by Nicholas Ibekwe,
Long before he was elected governor, prosecutors in the United States and the United Kingdom said Abubakar Bagudu of Kebbi State was a bagman for the infamous late military dictator, Sani Abacha.
Mr Abacha, who died in 1998, was a relentless kleptocrat who stole an estimated $2.2 billion from the country’s coffers.
Court documents revealed that Mr Bagudu was the gas that powered Mr Abacha’s extensive money laundering operations.
Working with some members of his own family, top members of the regime and Mohammed, Mr Abacha’s eldest son, prosecutors claimed the governor used an intricate network of phoney companies to siphon several millions of dollars from government treasury into offshore bank accounts operated by himself and the Abachas.
The money-laundering operations Mr Bagudu ran on behalf of Mr Abacha are well-documented in suits filed in the United States and the Bailiwick of Jersey, a British Crown dependency in the Channel Islands.
But what many Nigerians may not know was that Mr Bagudu, who now enjoy immunity from prosecution by virtue of being a governor, was once arrested for his role in the Abacha money laundering enterprise and spent six months in a US federal detention.
Although British and American investigators believe Mr Bagudu’s money-laundering operation spread across multiple jurisdictions and was broad, he needed the assistance of his wife and elder brother, Ibrahim. His preferred destination for concealing the illicit funds on behalf of the Abachas was Jersey.
Mr Bagudu’s attraction to Jersey was also the cause of his trouble.
In 2003, five years after the death of Mr Abacha, it became clear that the military tyrant stole billions of dollars from the country’s treasury. Because some of these illicit funds were traced to Jersey, authorities of the Island nation requested the help of US authorities to arrest and extradite Mr Bagudu, who at the time had lived in Texas for three years.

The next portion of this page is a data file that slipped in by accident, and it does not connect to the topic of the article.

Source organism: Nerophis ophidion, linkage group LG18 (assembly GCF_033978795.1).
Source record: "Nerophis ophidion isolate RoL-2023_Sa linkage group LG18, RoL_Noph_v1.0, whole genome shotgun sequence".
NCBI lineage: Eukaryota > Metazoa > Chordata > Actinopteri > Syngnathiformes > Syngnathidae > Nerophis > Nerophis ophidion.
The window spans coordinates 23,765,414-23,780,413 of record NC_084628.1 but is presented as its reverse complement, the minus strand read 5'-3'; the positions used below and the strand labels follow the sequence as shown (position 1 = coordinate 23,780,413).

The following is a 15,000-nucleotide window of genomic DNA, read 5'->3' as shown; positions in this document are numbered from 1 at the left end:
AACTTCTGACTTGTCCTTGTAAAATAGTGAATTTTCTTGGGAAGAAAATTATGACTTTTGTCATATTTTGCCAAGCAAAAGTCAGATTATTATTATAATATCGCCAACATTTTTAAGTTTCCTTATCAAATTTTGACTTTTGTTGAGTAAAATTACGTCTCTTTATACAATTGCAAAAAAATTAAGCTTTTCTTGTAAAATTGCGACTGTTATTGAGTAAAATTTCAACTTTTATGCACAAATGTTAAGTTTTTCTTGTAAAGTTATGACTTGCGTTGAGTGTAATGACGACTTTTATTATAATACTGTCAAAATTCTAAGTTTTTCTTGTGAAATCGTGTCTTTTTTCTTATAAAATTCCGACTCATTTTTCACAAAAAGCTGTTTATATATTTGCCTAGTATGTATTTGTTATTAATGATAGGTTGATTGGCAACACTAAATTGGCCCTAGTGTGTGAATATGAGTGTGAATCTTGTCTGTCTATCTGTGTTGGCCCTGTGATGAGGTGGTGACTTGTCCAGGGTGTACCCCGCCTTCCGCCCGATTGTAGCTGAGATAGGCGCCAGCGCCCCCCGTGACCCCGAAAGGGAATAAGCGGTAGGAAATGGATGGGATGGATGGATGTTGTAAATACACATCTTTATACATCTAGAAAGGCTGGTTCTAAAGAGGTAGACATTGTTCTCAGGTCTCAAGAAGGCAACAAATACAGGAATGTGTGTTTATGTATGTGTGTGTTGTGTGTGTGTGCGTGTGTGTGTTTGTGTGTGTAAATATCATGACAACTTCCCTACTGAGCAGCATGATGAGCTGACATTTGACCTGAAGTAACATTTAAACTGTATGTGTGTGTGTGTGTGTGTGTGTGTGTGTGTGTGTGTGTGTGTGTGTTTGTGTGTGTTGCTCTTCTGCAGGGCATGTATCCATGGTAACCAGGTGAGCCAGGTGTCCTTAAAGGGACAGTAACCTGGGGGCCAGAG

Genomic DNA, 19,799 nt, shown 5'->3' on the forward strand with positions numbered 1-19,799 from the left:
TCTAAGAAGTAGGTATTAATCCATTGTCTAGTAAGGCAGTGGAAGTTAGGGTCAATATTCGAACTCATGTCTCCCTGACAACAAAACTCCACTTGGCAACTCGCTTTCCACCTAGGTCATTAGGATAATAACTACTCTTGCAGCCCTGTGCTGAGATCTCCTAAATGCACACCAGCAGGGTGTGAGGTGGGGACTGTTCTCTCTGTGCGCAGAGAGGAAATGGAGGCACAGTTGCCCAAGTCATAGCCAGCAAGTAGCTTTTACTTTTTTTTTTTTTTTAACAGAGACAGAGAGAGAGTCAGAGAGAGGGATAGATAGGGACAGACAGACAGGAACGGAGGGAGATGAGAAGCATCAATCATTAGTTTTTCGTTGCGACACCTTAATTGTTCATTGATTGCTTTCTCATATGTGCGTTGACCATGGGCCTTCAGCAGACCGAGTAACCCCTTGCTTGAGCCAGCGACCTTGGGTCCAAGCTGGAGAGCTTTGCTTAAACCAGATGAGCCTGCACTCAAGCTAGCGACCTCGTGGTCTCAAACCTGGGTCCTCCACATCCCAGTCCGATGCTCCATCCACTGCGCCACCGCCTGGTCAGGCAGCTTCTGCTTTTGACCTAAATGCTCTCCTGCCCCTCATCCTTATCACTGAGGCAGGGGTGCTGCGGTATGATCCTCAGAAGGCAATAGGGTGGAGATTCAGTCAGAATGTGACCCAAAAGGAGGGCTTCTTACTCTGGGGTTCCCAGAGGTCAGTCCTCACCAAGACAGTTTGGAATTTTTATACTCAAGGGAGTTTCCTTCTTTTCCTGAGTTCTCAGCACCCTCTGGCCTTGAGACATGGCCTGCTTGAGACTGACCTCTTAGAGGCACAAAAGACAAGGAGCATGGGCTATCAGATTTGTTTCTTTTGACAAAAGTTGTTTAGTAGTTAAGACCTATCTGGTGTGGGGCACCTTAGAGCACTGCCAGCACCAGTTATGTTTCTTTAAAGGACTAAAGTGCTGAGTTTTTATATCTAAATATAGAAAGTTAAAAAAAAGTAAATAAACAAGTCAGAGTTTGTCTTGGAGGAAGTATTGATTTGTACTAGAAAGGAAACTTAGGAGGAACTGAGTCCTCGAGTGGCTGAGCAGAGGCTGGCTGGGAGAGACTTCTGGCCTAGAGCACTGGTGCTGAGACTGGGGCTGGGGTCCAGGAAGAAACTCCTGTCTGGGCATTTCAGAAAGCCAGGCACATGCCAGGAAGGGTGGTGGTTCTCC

Mr Bagudu was subsequently arrested and kept in federal detention for six months while awaiting extradition to Jersey to answer questions about funds traced to the account of Doraville Properties Corp. a company managed by Mr Bagudu and Mohammed, with accounts at Deutsche Bank International, Jersey.
But before he was handed over to authorities at Jersey, Mr Bagudu quickly negotiated a deal with the US and Jersey authorities to “return more than $163 million of the allegedly laundered assets to Nigeria in exchange for Jersey’s withdrawal of the extradition request and his return to Nigeria,” a court document obtained by PREMIUM TIMES revealed.
The court document is a January 2019 ruling of a US District Court of Columbia between the US government versus the assets held in Doraville Properties Account 80020796 at Deutsche Bank, represented by Ibrahim, who is the only person still laying claim to the $287 million in the account.
The court document explained that after the US government filed a civil forfeiture of the assets in the said account, several people made claims to the assets all of which were struck out.
“The only remaining third-party claim in this litigation is Bagudu’s (Ibrahim) asserted claim to certain defendant assets, which is based on an annuity he receives from investment portfolios in which the defendant assets are held.”
Following the deal with Jersey and the US government, Mr Bagudu was released on bond and repatriated to Nigeria to face trial. Evidence gathered in Jersey and in Switzerland were also sent to Nigeria to aid Nigeria’s Attorney General in his trial.
However, since his return, he has not been questioned over his involvement in the Abacha loot but was instead cleared to contest in three different election circles – one as a senator and two as governor – all of which he won.
Mr Bagudu did not return calls made to his mobile number. He also did not respond to questions sent to him by SMS on why he did not turn himself in for trial after he returned to Nigeria.
Similarly, the Attorney-General of the Federation(AGF), Abubakar Malami, did not return calls made to his mobile number. He also did not respond to an SMS inquiry asking to know if he was aware of details of the deal Mr Bagudu negotiated with US and Jersey authorities.
We also asked Mr Malami the whereabouts of the pieces of evidence sent to Nigerian authorities to aid the prosecution of Mr Bagudu and whether the government will prosecute Mr Bagudu after his tenure expires. The AGF did not respond.